I can’t count how many times I’ve wasted supplies because I rushed into cutting a project without testing my cuts first. Has that ever happened to you?
If that’s the case, I have good news!
In today’s tutorial, you’re going to learn how to test your cuts with your Cricut machine so you don’t waste either your time or materials.
Tip: Check out my “How to add a custom material to Cricut Design Space” tutorial in case you want to add the results of your test cut as new material.
What to Consider when Making a Test Cut with your Machine
A test cut is quite important, especially if you’re not using Cricut’s materials. And although, simple to do, there are multiple things you need to consider when making a test cut with your Cricut.
- Mat stickyness
I can give you a cookie-cutter shape to cut in Design Space, but. Truth be told, there are tons of scenarios that will impact the quality of your cuts, and let’s see each variable.
Some materials like regular vinyl are very forgiving and you can get away with them. Other materials like glitter iron-on and glitter cardstock, require you to pay extra attention.
It’s very important to use the right mat for your material. However, something very important to also consider is the stickiness of your mat.
If your mat isn’t sticky enough, the material will move and it will get damaged. It’s happened to me multiple times.
I know mats can be super expensive, but if you buy them at the right time, with the right deals, you can save a lot of money and also time, and energy.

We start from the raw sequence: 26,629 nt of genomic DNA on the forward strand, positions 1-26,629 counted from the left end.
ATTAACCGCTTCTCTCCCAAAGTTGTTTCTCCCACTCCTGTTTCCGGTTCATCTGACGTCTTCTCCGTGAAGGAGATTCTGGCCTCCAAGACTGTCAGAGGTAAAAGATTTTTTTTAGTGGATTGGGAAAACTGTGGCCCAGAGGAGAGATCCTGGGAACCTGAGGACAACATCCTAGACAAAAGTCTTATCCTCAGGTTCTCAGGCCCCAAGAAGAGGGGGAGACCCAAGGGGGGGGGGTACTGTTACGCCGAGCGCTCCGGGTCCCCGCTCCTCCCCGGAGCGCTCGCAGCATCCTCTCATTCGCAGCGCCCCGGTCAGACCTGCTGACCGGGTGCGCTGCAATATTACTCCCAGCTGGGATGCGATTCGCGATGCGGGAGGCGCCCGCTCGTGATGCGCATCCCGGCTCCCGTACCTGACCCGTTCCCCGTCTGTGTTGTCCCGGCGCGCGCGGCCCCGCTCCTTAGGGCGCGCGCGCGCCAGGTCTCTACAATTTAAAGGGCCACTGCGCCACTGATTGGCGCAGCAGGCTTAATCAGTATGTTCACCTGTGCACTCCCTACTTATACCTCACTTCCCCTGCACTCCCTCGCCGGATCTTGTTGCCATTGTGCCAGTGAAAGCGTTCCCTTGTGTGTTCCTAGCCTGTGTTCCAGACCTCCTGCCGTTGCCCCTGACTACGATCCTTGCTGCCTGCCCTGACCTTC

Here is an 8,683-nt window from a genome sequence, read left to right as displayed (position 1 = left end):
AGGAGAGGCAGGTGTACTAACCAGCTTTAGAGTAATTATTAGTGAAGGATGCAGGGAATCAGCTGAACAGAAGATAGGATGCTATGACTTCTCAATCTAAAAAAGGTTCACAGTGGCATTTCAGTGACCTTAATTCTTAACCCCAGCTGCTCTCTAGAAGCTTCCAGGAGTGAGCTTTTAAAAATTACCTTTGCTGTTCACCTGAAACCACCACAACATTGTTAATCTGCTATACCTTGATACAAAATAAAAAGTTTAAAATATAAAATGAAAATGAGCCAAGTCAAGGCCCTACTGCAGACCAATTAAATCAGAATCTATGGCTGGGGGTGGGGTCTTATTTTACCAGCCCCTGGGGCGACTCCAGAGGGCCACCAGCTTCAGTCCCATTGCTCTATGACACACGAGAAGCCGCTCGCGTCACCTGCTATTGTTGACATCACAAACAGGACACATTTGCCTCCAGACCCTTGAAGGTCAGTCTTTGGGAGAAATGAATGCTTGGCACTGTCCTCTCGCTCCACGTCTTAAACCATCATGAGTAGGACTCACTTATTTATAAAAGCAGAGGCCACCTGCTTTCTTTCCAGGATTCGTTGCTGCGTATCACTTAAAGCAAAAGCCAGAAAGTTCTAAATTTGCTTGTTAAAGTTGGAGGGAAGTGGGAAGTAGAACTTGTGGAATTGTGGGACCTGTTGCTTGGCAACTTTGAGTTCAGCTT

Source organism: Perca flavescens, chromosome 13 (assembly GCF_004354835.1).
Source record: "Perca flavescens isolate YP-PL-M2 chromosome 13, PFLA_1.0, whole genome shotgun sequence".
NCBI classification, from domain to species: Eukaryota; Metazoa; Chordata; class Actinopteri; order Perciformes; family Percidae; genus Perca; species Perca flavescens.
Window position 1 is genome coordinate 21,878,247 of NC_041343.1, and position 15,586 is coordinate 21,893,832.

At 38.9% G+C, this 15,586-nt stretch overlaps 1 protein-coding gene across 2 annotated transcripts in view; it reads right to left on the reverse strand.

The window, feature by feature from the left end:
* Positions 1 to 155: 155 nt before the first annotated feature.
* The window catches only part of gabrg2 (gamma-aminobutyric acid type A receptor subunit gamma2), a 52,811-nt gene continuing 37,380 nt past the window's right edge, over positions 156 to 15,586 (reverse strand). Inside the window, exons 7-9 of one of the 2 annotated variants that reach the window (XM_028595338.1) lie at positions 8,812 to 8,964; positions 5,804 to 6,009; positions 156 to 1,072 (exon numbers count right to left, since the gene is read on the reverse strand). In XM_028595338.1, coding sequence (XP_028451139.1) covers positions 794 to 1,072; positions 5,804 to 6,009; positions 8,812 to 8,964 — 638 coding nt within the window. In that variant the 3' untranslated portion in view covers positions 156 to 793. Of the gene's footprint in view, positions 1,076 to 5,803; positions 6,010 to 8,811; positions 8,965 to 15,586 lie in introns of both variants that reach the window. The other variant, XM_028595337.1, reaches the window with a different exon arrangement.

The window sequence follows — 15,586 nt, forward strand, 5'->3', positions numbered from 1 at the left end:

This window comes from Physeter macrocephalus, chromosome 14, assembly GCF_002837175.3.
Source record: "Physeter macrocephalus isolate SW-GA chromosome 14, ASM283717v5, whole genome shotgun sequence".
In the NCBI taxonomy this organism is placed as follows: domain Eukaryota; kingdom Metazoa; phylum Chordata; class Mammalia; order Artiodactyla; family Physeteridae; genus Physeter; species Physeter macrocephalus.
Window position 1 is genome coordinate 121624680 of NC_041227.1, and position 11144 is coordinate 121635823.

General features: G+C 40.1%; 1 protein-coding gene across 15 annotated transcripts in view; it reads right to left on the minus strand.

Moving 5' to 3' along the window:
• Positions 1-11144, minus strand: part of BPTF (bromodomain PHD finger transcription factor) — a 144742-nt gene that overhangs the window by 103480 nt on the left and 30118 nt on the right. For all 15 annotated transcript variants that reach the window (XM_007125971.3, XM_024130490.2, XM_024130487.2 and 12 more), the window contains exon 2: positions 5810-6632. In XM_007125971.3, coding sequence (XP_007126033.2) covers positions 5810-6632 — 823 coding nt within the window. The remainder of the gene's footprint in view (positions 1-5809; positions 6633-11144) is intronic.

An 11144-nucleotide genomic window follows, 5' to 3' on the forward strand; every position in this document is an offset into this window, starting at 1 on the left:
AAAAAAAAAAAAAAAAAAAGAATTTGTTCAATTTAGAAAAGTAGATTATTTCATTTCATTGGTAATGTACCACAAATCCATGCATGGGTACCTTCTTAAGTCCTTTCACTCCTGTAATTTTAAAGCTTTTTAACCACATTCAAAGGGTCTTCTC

A newer blade will always cut better than a heavily used one. I don’t change my blades very often, but I do, if I notice that my mat is sticky and my designs are not coming out as sharp as they used to.
Some blades like the knife and rotary blade aren’t meant to cut very intricate designs. Therefore if you want to make a test cut for a particular material that uses those blades your images shouldn’t be smaller than 3/4″.
If you’re planning on cutting a large design, the test cut Is quite easy. Essentially, you’ll want to see, if the blade is cutting through the material properly. Then you’ll want to weed to see if everything is coming out smooth.
If your design is very detailed, try making very small cuts next to each other to see if your project is good to go or if you need to make it a little bigger.
And just so you know, I also have a library full of free SVG files and Printables for all of my subscribers, a.k.a Daydreamers. You can see a preview right here or get access by filling out this form.
Making Test Cut in Cricut Design Space
It’s time to learn how to make a test cut.
I like to use at least four shapes.
Click on the “Shapes” icon on the right panel and drop a square, circle, star, and heart.
Resize all shapes to fit inside the square, the last shape should be as little as the smallest cut on your project.
Once you’re done placing all shapes inside the square, select them all and click on “Attach” at the bottom of the layers panel.
After (or before) attaching you can also make the square smaller. You don’t want to waste a ton of material either. Therefore, you’ll want to cut only one little corner of it to see if everything is cutting smoothly or if changes need to be made.
Tip: If you are into cutting with different types of blades and materials you can create multiple copies of the test cut, and change colors so when you click on “Make it” you only cut the “color” that will best fit your project.
Right after attaching, you can click on “Make it” to send your test cut to your machine.